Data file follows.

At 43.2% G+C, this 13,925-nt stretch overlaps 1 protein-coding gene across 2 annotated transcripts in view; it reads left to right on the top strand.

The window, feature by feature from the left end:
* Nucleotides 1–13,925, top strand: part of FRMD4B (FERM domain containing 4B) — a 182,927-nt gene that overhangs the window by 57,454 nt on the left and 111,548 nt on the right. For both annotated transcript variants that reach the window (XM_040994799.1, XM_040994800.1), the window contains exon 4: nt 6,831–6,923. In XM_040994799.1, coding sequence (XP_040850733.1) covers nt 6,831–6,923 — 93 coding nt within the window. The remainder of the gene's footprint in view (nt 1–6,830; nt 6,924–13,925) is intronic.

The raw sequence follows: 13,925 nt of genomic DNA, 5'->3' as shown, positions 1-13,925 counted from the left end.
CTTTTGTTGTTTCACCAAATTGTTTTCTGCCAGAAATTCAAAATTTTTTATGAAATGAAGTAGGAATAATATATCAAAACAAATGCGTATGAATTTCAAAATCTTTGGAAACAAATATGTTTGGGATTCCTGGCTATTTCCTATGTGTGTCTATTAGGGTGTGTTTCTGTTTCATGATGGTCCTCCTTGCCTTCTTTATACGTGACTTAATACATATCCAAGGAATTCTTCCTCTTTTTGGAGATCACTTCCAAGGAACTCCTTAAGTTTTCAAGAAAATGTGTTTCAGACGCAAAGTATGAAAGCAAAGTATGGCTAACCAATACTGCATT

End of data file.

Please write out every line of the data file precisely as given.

At 43.2% G+C, this 13,925-nt stretch overlaps 1 protein-coding gene across 2 annotated transcripts in view; it reads left to right on the top strand.

The window, feature by feature from the left end:
* Nucleotides 1–13,925, top strand: part of FRMD4B (FERM domain containing 4B) — a 182,927-nt gene that overhangs the window by 57,454 nt on the left and 111,548 nt on the right. For both annotated transcript variants that reach the window (XM_040994799.1, XM_040994800.1), the window contains exon 4: nt 6,831–6,923. In XM_040994799.1, coding sequence (XP_040850733.1) covers nt 6,831–6,923 — 93 coding nt within the window. The remainder of the gene's footprint in view (nt 1–6,830; nt 6,924–13,925) is intronic.

The raw sequence follows: 13,925 nt of genomic DNA, 5'->3' as shown, positions 1-13,925 counted from the left end.
CTTTTGTTGTTTCACCAAATTGTTTTCTGCCAGAAATTCAAAATTTTTTATGAAATGAAGTAGGAATAATATATCAAAACAAATGCGTATGAATTTCAAAATCTTTGGAAACAAATATGTTTGGGATTCCTGGCTATTTCCTATGTGTGTCTATTAGGGTGTGTTTCTGTTTCATGATGGTCCTCCTTGCCTTCTTTATACGTGACTTAATACATATCCAAGGAATTCTTCCTCTTTTTGGAGATCACTTCCAAGGAACTCCTTAAGTTTTCAAGAAAATGTGTTTCAGACGCAAAGTATGAAAGCAAAGTATGGCTAACCAATACTGCATT